The Healthcare Freedom Act is a vital solution to runaway medical debt

The Healthcare Freedom Act is a vital solution to runaway medical debt

As the pandemic lingers, contributing to rising inflation and looming economic recession, Americans from all walks of life may be concerned about their medical bills. 

The Healthcare Freedom Act, proposed by Rep. Chip Roy (R-Texas), seeks to help Americans regain control of their healthcare expenses by creating “health freedom accounts” similar to existing health savings accounts. Health savings accounts enable patients to save pretax dollars for future medical expenses, but are limited to only those with high-deductible health plans, and contain numerous restrictions on what types of healthcare spending may qualify. Roy’s bill would allow any American, regardless of their health insurance type, to become eligible for health freedom accounts, as well as expand the list of qualified medical expenses. 

As a physician, I call upon Congress to pass this legislation in order to provide patients greater autonomy over their healthcare. 

Health savings accounts were first established in 2003 as part of the Medicare Prescription Drug Improvement and Modernization Act and became more prevalent as more employers began offering high-deductible health plans over the past 20 years. Many patients with high deductible plans never meet their annual deductible, and thus are forced to rely on money from their health savings account to cover routine health expenses; for these individuals, any money spent on insurance premiums by themselves or their employer is wasted. To make matters worse, current regulations also prohibit the use of health savings accounts to pay for insurance premiums. These policies serve only to enrich insurance companies at the expense of patients and private employers.  

Black Friday and Cyber Monday deals from BestReviews:

The Healthcare Freedom Act is a vital solution to runaway medical debt

Currently, HSAs allow maximum family contributions of up to $7,300 per year to a tax-deductible account, which enables the contributions to be untaxed for that year. In addition, the money grows tax-free and may be withdrawn from the account untaxed. These tax-protective mechanisms are how HSAs came to be known by the coveted descriptor “triple tax-free.” In addition to allowing all Americans to obtain an HSA/HFA, the Healthcare Freedom Act would nearly double the yearly contribution limit to $12,000, and allow individuals 55 years or older to contribute an additional $5,000. These changes are necessary due to the rapid growth in healthcare costs which routinely outpaces the already-astronomical rate of inflation.  

The Healthcare Freedom Act would also expand the list of approved medical expenses to include insurance premiums, direct primary care physician subscriptions, and payment to Healthcare Sharing Ministries. The bill would enable money from HSAs to be spent on all of these, plus additional services that may not be covered by health insurance. For example, patients coming to dermatology clinics may use money from their HSA/HFA to pay for the removal of benign skin lesions or other procedures deemed as “cosmetic” by insurance companies.  From the physician side, it allows a wider range of practice possibilities that would enable doctors to practice more personalized medicine.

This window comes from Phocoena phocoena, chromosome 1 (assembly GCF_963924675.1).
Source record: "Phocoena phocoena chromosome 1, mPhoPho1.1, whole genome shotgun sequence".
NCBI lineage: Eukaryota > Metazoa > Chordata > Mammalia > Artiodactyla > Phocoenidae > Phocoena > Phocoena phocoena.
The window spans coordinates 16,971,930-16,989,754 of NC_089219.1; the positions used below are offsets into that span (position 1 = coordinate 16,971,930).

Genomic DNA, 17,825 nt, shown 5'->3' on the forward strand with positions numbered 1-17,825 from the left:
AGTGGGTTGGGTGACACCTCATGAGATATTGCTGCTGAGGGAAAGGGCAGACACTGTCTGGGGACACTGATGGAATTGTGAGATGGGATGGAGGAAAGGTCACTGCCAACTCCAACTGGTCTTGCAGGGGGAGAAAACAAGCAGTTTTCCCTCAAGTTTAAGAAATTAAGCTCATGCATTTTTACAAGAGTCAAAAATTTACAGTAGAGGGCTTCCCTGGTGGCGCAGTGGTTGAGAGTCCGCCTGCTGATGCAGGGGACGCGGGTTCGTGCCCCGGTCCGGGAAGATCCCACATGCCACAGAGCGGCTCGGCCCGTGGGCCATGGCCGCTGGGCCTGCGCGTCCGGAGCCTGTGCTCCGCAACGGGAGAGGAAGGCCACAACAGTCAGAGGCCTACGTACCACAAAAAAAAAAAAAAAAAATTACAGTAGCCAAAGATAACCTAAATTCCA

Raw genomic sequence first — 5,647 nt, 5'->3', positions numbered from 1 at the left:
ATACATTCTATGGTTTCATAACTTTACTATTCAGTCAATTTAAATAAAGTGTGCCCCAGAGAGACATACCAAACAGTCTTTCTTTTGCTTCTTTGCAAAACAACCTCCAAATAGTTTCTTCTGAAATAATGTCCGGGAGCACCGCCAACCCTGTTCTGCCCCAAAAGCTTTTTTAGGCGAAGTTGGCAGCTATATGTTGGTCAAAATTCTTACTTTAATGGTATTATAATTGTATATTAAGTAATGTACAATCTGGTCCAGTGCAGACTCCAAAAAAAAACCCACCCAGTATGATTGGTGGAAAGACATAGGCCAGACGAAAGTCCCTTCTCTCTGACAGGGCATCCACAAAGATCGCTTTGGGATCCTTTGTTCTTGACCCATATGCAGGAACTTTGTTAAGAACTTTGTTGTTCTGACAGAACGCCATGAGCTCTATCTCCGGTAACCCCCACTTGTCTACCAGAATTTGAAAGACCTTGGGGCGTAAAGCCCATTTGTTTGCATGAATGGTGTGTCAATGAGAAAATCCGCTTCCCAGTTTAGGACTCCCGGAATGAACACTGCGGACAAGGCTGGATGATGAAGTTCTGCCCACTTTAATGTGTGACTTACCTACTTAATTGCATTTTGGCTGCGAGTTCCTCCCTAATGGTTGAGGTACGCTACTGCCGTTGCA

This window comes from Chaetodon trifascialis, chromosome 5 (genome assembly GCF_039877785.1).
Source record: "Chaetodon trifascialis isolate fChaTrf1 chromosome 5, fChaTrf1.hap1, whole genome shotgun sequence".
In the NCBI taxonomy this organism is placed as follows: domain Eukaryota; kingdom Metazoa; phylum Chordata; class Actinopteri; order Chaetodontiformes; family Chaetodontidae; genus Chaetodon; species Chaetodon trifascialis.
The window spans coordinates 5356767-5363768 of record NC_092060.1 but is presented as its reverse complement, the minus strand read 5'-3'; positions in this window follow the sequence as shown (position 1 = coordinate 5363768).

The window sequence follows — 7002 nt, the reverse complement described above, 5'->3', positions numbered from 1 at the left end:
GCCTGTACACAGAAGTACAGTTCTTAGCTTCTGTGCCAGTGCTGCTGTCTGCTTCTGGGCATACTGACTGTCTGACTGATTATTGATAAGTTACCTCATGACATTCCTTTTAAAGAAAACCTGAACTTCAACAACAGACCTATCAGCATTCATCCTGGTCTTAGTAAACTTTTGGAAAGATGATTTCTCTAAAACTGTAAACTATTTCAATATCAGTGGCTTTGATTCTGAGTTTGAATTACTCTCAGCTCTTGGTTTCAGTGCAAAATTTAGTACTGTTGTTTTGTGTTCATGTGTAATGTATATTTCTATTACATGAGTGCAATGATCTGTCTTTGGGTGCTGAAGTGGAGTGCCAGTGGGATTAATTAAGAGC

If HFAs become commonplace, more patients will be able to obtain their medications through compounding and specialty pharmacies, cutting out middlemen and reducing costs. Indeed, physicians will be able to circumvent insurance headaches such as step therapy (requiring patients to fail certain categories of medications before insurance will cover alternative therapies) if patients can pay for their medications directly. As a dermatologist, I frequently use direct-to-consumer pharmacies to help patients obtain customized therapies for their skin. 

Healthcare freedom accounts would expand access to these services to patient populations who may not have the financial ability to pay for these treatments out-of-pocket. Employers may also like the added flexibility of HFA’s, as they would be able to offer the new health savings account as an employee benefit without being forced to subscribe to a group high-deductible health plan. 

The net effect of expanding the number of approved expenses would be increased patient and physician autonomy. From the patient side, the Healthcare Freedom Act allows them to spend their hard-earned savings in a way that most aligns with their values. 

As a physician, I look forward to serving patients based on the ideals of the Hippocratic Oath rather than following arbitrary guidelines created by insurance companies.  

Aamir Hussain is a resident physician practicing in Washington, DC. Rufus Sweeney, a medical student at the University of Wisconsin, assisted in the creation of this story.